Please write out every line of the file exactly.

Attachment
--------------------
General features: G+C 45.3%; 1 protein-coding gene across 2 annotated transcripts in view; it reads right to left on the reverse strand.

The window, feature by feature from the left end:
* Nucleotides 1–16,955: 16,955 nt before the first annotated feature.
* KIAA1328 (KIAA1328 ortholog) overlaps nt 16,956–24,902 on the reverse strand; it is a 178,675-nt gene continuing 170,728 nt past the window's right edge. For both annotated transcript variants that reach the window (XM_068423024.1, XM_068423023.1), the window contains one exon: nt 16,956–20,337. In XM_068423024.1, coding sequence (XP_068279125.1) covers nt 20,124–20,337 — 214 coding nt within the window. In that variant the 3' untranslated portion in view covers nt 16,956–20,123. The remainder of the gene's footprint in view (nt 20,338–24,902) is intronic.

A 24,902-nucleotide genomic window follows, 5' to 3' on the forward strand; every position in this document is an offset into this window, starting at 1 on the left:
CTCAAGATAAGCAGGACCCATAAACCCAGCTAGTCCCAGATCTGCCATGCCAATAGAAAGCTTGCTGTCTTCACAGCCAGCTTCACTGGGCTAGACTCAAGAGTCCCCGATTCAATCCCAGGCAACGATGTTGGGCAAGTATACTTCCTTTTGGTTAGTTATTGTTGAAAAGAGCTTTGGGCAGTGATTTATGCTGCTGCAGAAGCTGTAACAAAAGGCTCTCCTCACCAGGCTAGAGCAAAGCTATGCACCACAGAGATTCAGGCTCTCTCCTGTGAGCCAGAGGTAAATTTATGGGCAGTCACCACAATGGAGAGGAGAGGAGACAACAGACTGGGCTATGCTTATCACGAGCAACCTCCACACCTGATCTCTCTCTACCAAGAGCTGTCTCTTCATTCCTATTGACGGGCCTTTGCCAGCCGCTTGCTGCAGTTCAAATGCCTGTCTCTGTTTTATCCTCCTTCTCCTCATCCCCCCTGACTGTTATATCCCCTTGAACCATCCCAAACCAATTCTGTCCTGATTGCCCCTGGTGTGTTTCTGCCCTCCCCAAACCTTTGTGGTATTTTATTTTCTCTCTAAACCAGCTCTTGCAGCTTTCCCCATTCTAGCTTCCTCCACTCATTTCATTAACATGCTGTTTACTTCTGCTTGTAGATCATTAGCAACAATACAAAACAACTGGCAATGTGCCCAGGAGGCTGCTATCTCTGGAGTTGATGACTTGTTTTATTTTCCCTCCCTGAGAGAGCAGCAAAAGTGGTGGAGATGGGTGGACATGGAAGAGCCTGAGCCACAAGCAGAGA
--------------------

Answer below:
General features: G+C 45.3%; 1 protein-coding gene across 2 annotated transcripts in view; it reads right to left on the reverse strand.

The window, feature by feature from the left end:
* Nucleotides 1–16,955: 16,955 nt before the first annotated feature.
* KIAA1328 (KIAA1328 ortholog) overlaps nt 16,956–24,902 on the reverse strand; it is a 178,675-nt gene continuing 170,728 nt past the window's right edge. For both annotated transcript variants that reach the window (XM_068423024.1, XM_068423023.1), the window contains one exon: nt 16,956–20,337. In XM_068423024.1, coding sequence (XP_068279125.1) covers nt 20,124–20,337 — 214 coding nt within the window. In that variant the 3' untranslated portion in view covers nt 16,956–20,123. The remainder of the gene's footprint in view (nt 20,338–24,902) is intronic.

A 24,902-nucleotide genomic window follows, 5' to 3' on the forward strand; every position in this document is an offset into this window, starting at 1 on the left:
CTCAAGATAAGCAGGACCCATAAACCCAGCTAGTCCCAGATCTGCCATGCCAATAGAAAGCTTGCTGTCTTCACAGCCAGCTTCACTGGGCTAGACTCAAGAGTCCCCGATTCAATCCCAGGCAACGATGTTGGGCAAGTATACTTCCTTTTGGTTAGTTATTGTTGAAAAGAGCTTTGGGCAGTGATTTATGCTGCTGCAGAAGCTGTAACAAAAGGCTCTCCTCACCAGGCTAGAGCAAAGCTATGCACCACAGAGATTCAGGCTCTCTCCTGTGAGCCAGAGGTAAATTTATGGGCAGTCACCACAATGGAGAGGAGAGGAGACAACAGACTGGGCTATGCTTATCACGAGCAACCTCCACACCTGATCTCTCTCTACCAAGAGCTGTCTCTTCATTCCTATTGACGGGCCTTTGCCAGCCGCTTGCTGCAGTTCAAATGCCTGTCTCTGTTTTATCCTCCTTCTCCTCATCCCCCCTGACTGTTATATCCCCTTGAACCATCCCAAACCAATTCTGTCCTGATTGCCCCTGGTGTGTTTCTGCCCTCCCCAAACCTTTGTGGTATTTTATTTTCTCTCTAAACCAGCTCTTGCAGCTTTCCCCATTCTAGCTTCCTCCACTCATTTCATTAACATGCTGTTTACTTCTGCTTGTAGATCATTAGCAACAATACAAAACAACTGGCAATGTGCCCAGGAGGCTGCTATCTCTGGAGTTGATGACTTGTTTTATTTTCCCTCCCTGAGAGAGCAGCAAAAGTGGTGGAGATGGGTGGACATGGAAGAGCCTGAGCCACAAGCAGAGA